Anyway, on a project that needs one hundred holes, the project manager wants the job done more quickly than one person can manage. The motivated digger brings along nine motivated friends, who manage to dig the first ten holes in one day. This costs the project $10.00. However, the project manager thinks it could be done better.

On the next day the project manager promotes the motivated digger to supervisor, with a promise of a bonus for increased productivity, and sets the party to work. The motivated digger uses all their skills, but the day’s output is only nine holes. The project manager demotes the previously motivated digger without paying the bonus, and promotes one of the other diggers. The project manager is not happy that the unit cost per hole has risen to $1.11.

The next day the previously motivated digger sets to work with the eight motivated diggers and newly promoted supervisor. To be honest the heart of the previously motivated digger really is not on the job. As a result the previously motivated digger only produces 90% of their usual day’s total, and the group’s collective output falls to 8.9 holes. The project manager is incensed because the unit cost per hole has risen to $1.12 and he reduces the new supervisor back to digger.

The third day the project manager appoints an external supervisor at a daily rate of $1.10, and sets the party to work. However, with two demotivated diggers, despite the supervisor’s best effort, the total output is only 9.8 holes. Although better productivity than the previous day, the unit costs have risen to $1.26, and the project manager is incandescent.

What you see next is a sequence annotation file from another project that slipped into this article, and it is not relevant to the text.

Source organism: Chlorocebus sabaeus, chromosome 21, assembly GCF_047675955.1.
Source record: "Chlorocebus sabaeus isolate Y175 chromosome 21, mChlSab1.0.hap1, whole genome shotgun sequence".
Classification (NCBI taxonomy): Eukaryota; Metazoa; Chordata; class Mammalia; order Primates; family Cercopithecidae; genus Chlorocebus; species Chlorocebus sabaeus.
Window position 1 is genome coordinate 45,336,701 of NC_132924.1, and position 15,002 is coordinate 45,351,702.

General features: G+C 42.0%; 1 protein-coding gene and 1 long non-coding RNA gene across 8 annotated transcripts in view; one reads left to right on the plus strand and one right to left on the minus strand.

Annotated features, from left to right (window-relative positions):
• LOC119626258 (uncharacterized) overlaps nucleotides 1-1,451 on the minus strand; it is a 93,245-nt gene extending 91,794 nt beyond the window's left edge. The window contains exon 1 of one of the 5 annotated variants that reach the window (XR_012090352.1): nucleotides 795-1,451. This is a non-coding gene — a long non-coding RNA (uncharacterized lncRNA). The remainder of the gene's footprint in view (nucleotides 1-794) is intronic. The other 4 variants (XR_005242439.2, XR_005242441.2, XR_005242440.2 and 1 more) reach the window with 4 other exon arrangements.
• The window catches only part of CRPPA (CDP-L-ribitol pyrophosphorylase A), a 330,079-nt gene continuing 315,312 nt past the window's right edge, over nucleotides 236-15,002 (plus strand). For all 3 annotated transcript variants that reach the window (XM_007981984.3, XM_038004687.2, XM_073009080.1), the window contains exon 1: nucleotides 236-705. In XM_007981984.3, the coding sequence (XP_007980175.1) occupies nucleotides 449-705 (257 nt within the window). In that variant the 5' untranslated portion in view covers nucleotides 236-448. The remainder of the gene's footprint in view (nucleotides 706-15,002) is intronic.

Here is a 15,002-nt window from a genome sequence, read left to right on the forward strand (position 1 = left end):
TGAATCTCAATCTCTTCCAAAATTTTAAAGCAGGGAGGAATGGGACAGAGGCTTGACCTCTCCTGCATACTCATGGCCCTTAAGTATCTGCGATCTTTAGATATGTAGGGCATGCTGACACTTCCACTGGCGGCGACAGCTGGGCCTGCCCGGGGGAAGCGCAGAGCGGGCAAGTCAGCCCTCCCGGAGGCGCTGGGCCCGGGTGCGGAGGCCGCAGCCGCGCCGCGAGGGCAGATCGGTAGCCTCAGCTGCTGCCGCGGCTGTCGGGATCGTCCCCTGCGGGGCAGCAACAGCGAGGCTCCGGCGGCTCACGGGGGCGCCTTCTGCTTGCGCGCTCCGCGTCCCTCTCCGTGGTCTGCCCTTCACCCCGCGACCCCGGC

As a last resort, the project manager instructs the supervisor to personally motivate every digger for the next day’s work. Despite reservations, the external supervisor personally motivates every digger, and spends the whole day visiting each digger and exhorting them to greater effort, but with mixed results. Half of the diggers seemed to be motivated, and responded well to the additional exhortations, and gave 100% for the whole day. Half of the diggers were self-starters who resented the additional pressure and interruption from the supervisor, so only produced 90% of their usual day’s total. Despite the addition motivation, there were only nine and a half holes in total for the day. The unit costs are still too high at $1.17, so next day the project manager fired the external supervisor.

Now in despair, the project manager sat down and began to doubt that the project could ever be completed on time and within budget. Just at that moment a wise old sage happened along the road and asked the project manager what had happened. After a few moments of explanation, the wise old sage nodded and asked the project manager for permission to fix the problem, which the project manager quickly gave.